However, political parties have yet to address women as separate electorate by offering meaningful and substantial policies addressing gender issues. Electoral promises remain to be general, offering improvement in law and order situation, few scholarship and pension schemes for sections of women.

Also, there is not much difference in manifestos of political parties when it comes to addressing gender disparity. It might be also because women themselves have remained divided on caste, class and religious identities than being mobilised only on the basis of gender.

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Thus, though the women have emerged as significant voice in deciding UP elections, political parties are yet to address them as a separate electorate, paying close attention to gender issues.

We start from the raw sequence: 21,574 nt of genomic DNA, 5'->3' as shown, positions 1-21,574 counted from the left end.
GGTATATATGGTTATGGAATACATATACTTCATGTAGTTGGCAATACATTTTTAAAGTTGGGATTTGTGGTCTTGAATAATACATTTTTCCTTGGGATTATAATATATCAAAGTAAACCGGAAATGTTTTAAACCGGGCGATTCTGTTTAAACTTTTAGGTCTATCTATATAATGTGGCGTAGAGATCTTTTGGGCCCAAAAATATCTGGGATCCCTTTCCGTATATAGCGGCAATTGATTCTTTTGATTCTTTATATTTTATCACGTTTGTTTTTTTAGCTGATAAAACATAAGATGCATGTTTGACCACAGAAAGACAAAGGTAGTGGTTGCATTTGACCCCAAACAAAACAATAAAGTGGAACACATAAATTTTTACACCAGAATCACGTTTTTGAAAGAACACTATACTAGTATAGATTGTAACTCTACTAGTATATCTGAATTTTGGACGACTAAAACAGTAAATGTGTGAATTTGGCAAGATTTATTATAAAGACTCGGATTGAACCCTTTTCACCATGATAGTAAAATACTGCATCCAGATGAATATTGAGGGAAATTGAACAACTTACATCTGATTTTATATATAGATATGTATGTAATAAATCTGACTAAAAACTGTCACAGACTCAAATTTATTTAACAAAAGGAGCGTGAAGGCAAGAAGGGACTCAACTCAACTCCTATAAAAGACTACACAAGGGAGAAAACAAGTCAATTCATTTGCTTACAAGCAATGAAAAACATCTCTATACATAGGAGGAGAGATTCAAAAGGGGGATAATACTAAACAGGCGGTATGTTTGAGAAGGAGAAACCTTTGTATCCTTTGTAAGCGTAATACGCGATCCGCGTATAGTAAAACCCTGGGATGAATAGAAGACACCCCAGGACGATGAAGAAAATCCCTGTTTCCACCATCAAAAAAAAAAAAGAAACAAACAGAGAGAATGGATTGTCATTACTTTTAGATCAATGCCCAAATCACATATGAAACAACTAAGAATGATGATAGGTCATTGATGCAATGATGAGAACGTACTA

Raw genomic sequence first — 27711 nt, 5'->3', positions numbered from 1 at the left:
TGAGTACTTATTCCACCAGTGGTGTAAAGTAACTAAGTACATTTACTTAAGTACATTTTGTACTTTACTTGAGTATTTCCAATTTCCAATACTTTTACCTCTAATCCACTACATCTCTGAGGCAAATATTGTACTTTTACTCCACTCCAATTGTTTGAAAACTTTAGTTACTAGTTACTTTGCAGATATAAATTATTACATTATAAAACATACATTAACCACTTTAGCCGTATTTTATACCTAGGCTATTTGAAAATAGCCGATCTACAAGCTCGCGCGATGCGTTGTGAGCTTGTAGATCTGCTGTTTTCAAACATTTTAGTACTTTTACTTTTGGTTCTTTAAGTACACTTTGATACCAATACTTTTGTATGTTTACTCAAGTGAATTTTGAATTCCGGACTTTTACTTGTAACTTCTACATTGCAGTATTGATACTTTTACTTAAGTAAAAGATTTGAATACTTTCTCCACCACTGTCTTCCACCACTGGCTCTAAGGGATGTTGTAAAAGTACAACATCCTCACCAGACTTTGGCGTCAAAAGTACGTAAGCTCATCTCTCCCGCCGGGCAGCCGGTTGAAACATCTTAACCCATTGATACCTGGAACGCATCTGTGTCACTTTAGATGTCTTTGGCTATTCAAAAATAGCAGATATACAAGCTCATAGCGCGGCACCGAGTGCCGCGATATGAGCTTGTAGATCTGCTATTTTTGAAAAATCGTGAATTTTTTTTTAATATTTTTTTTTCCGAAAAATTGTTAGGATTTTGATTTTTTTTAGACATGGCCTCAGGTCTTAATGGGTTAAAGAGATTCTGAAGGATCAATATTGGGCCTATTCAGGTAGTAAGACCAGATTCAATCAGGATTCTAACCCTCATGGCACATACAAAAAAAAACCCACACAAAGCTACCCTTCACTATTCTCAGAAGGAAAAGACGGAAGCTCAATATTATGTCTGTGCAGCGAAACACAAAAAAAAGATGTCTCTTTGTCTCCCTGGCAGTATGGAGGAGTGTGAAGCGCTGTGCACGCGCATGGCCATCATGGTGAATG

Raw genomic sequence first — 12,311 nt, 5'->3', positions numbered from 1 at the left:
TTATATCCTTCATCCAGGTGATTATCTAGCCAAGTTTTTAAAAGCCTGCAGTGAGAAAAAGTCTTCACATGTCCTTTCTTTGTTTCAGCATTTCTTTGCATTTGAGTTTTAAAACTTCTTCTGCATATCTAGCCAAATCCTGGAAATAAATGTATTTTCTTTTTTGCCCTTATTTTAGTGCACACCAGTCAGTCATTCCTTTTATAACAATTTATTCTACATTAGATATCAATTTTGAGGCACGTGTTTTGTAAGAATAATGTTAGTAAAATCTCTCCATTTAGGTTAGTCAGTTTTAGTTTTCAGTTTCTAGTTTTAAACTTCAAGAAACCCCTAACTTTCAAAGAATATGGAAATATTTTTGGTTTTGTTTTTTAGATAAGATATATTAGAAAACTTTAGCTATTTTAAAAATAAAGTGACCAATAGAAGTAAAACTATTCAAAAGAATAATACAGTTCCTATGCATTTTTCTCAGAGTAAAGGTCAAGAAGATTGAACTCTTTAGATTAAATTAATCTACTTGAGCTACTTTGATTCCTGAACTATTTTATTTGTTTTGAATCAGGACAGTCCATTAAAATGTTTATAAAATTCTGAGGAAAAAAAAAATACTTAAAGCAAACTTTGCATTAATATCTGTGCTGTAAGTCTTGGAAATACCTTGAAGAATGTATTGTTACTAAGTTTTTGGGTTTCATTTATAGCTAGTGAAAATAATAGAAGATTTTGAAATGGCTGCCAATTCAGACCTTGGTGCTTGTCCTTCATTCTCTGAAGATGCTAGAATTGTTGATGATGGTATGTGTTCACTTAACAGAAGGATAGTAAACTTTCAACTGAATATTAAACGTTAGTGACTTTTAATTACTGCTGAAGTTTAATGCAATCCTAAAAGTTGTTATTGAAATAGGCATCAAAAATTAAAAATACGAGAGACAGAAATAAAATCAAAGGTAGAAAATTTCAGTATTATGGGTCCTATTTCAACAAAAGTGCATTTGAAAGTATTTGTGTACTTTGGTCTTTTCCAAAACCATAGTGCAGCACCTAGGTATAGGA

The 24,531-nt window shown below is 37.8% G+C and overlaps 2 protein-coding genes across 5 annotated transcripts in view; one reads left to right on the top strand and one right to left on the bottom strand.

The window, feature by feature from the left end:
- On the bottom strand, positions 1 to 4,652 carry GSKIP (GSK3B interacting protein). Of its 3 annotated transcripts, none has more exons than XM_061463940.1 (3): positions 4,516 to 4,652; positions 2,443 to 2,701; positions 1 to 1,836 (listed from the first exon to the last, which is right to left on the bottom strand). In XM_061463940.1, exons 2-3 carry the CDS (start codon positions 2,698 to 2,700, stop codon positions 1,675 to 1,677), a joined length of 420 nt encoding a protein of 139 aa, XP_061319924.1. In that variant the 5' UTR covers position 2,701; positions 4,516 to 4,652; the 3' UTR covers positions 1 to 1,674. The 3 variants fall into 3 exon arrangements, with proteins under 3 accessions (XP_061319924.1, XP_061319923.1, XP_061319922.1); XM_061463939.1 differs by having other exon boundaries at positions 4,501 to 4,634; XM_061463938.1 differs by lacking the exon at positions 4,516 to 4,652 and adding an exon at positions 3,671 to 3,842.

With state elections round the corner, the next few months will only give us more clarity on openness of political parties to address concerns of women. Their election promises and number of female candidates will reveal to what extent they are ready to accept women as a substantial electorate.

What is evident is that the state is witnessing silent transformation when it comes to rising participation of female voters and they cannot be ignored by those seeking power.

But the outcome will depend upon a political party's ability to mobilise female voters. Thus to win, political parties have to make concentrated efforts to address women rather than just paying lip service.

(Dr Vijendra Singh teaches at School of Liberal Arts and Sciences, RV University, Bengaluru. This is an opinion piece. The views expressed above are the author’s own. The Quint neither endorses nor is responsible for them.)

(At The Quint, we are answerable only to our audience. Play an active role in shaping our journalism by becoming a member. Because the truth is worth it.)